In a time where side hustles are reigning supreme, it seems like there’s a healthy amount of people starting online shops. Whether it be an Etsy, Instagram store, or even a full-blown eCommerce site, it seems as though it’s a relatively easy way to be either make some extra cash or make it a full-time gig. And with over 51% of consumers preferring to shop online, who can blame them for wanting to get their piece of the pie.
However, even though having an online store seems to be an attractive gig, not everyone does it right. After all, the point of business is to expand and grow, and without a solid foundation to do so, you’ll be left in the dust. Yet, that’s why starting an eCommerce website that gives you the ability to separate yourself from the herd is the way to go. Here’s how:
Start With The Basics
In looking at how to build your eCommerce solution, the first thing you need to ask yourself is what are the bare bones of your needs. It might sound silly, but all too often people will start to brainstorm and imagine how to incorporate all these elements and features that might be out of budget or even just plain unnecessary. This can affect your bottom line much more than you might imagine, especially when it comes to closing the deal.
When you break it down, your eCommerce site should serve a few simple purposes:
- having a place you can easily upload and showcase inventory (especially on mobile),
- make purchases,
- and handle the logistics involved.
Anything else beyond that is largely going to be dictated by your company’s growth and how it compares to the rest of your industry. Trust me, having pages that don’t load or missing payment forms will make it more trouble than it’s worth. As noted by Hubspot, 39% of visitors will leave your site if it’s too slow to load. In short, get your bases down and make them airtight, which will help you decide what type of efforts to use moving forward.
Implementing The Extra Elements
After you’ve decided on a rough skeleton for your eCommerce site, it’s time to start digging through the bells and whistles. These are going to be the elements that will help separate you from your competition, tying in both your branding elements as well as UX. I’ll remark that a lot of this stuff can get somewhat pricey, however, not to worry, as there are plenty of free or inexpensive options available.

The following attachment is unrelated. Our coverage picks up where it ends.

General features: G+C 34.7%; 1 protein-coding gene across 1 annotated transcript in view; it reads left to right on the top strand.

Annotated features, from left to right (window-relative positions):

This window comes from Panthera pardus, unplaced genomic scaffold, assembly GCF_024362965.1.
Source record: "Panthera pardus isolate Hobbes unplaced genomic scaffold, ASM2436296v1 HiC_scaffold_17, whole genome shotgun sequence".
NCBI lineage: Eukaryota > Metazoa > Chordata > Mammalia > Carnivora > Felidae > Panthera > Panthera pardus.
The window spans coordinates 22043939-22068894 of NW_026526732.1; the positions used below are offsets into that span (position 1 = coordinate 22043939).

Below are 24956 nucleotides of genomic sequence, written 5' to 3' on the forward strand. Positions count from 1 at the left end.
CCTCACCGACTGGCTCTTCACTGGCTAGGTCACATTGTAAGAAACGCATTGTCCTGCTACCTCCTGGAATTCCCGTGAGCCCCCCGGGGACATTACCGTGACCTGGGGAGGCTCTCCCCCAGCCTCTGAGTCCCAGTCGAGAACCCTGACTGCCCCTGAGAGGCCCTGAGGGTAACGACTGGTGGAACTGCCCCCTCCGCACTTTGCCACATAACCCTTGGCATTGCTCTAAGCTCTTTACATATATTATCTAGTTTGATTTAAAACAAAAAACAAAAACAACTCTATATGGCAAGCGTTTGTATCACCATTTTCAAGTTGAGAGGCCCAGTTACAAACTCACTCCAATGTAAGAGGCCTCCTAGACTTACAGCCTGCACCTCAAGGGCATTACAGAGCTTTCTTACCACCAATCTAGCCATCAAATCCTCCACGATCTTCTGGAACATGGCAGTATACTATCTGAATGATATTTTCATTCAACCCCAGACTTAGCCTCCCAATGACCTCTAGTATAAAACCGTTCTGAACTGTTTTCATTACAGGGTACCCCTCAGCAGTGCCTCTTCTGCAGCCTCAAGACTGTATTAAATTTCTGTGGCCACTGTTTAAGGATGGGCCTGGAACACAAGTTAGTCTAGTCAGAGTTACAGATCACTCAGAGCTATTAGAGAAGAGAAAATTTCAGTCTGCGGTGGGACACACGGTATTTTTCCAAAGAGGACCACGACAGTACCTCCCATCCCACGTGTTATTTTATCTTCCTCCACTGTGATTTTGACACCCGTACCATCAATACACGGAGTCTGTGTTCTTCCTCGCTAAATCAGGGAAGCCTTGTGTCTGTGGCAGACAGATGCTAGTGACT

In terms of what type of eCommerce solutions are available, there are popular choices like WooCommerce, Shopify, and even BigCommerce websites. Each platform is going to have its advantages, so it’s best to search through each in defining which one best matches your needs. Additionally, for design, there are plenty of resources for things like stock photos, typefaces, and even API’s for common needs (I.E., email signup, embedded social media feeds, etc.) These will help you develop a sense of brand aesthetics, giving new customers a chance to check out what your line of products is about before they dive deeper.
If you can’t choose a design for your store just google something like “best Shopify themes” and you’ll get dozens of carefully picked theme collections meant to help you with this tough choice.
Don’t Forget About Marketing
Once your website is up and running, it’s a crucial aspect moving forward that you start pushing and marketing what’s available. This includes running social campaigns and email blasts, as well as putting them into quantifiable, measurable goals. You’re basically drawing a pipeline that extends from the point of entry (your social post) down to them making a purchase. In essence, this is the core of what a conversion rate is, which is the gold standard when it comes to success with eCommerce.
For most shops, marketing is the fun part, as it’s the time when you really get to dive into the lifestyle or culture that you were inspired to start from. Take some time to genuinely consider what your brand is about and why it’s different from the competition. Furthermore, this is the moment to make sure the voice of your brand is ironclad-solid, as well as executable across multiple channels. Finally, in keeping it consistent, start drafting a calendar ahead of time of new products and the posts associated (oh, and don’t forget to include a link to the product in your posts!)
Having an eCommerce store can be one of the most rewarding small business experiences you’ll embark on. Even though it’s going to take a little bit of legwork, it’s also something that can potentially be a money maker while you sleep. And after all, isn’t that the dream for everyone?